The Mookambika Temple at Kollur

The great thing about Bangalore is its proximity to significant destinations, from stunningly beautiful weekend getaways to important religious shrines. So, if there is a beautiful Coorg and Wyanad on the one side that provides a feast to the senses, there is the haloed Udupi, Sringeri and Kollur on the other that provides food for soul. A personal favourite has been the Mookambika Temple at Kollur and every visit has been a spiritual retreat on roads that snake through some of the most scenic parts of the Western Ghats.Every visit has left us hankering for more of both, the temple and the scenery.

The Mookambika Temple at Kollur is not easily accessible in terms of being directly connected by rail or air. It is also not grand and beautiful with ornate sculptures and sky hugging gopurams (shikharas). In fact, it looks very much like the temple-next-door. Yet, it is one of the most revered temples in South India. Nestled in the Western Ghats, at the foot of the Kodachadri mountains, at a distance of 130 kilometres from Mangalore in Karnataka, the Mookambika Temple is so old that it finds a mention in the Skanda Purana itself and is revered on more than one count.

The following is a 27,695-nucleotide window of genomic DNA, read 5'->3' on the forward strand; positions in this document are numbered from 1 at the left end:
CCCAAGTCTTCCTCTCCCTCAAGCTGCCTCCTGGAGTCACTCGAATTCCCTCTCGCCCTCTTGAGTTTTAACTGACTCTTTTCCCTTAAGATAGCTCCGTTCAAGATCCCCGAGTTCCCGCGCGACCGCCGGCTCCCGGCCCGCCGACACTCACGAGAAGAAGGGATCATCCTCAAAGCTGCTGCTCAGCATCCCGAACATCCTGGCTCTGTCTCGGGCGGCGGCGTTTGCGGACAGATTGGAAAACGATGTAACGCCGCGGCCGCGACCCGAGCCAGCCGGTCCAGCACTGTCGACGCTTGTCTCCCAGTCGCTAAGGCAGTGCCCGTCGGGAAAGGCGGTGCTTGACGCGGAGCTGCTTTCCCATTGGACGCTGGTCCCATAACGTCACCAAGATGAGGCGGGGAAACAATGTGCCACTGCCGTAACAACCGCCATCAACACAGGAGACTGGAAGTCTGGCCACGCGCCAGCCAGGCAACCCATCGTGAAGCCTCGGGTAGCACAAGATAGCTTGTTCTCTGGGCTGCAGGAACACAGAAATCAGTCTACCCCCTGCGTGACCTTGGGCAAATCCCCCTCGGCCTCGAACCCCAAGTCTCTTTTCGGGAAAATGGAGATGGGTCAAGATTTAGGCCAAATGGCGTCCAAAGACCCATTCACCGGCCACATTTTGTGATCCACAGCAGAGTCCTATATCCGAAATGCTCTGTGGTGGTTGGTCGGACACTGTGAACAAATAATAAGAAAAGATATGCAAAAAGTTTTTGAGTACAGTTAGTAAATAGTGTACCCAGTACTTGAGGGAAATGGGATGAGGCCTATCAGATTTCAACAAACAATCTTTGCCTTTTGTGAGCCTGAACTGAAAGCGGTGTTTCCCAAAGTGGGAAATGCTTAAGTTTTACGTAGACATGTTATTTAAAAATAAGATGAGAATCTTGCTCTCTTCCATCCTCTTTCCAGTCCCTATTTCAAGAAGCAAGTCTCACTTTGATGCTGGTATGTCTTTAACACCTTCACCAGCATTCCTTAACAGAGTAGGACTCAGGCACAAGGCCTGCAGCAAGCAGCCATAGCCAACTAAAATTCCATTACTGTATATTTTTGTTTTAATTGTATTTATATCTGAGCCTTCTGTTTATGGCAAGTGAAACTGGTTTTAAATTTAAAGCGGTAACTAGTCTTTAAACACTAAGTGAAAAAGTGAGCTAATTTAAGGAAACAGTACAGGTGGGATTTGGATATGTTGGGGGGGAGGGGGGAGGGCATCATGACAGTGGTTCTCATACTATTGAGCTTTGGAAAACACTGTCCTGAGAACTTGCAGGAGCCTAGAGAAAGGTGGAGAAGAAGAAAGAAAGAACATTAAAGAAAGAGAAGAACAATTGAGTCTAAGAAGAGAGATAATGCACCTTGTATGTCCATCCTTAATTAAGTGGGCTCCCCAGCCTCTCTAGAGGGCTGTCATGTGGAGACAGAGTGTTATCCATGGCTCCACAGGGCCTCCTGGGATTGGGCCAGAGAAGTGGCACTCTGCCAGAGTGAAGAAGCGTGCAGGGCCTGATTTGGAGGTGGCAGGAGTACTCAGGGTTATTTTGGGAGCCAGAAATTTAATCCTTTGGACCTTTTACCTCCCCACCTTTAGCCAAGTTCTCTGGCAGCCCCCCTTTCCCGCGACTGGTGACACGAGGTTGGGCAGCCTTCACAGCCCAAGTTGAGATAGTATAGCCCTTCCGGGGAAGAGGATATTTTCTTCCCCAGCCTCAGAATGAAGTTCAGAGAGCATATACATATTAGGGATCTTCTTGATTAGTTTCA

According to the Puranas, Kollur itself is sacred, for, it was here that  Lord Shiva is said to have appeared before Sage Kola (Kola Maharishi) after the sage performed austere penance. Upon the sage's request that he should always have the grace of Shiva, the Lord enshrined himself in a linga and divided it by a golden line with the edict that the larger portion embodies Shakti, the female force. As the area was purified by Kola Maharish's penance the area came to be known as Kollur.
The reason as to why was Shiva decreed that the larger portion embodies Shakti is that it is also here that an evil asura was vanquished by Shakti, Amba or Parvathi. In the Kodachadri mountains that form the scenic backdrop to the temple, an evil asura, Kaumasura,  performed austere penance to Shiva, who appeared before him as well and was about to grant him the boon of immortality. However, Vishnu and the other Gods having anticipated this, had approached Shakti or Devi, Lord Shiva's consort and begged her to intervene and vanquish this asura. It is often said that Lord Shiva would grant boons even to Asuras who obviously misused them and Vishnu would then have to step in to vanquish them.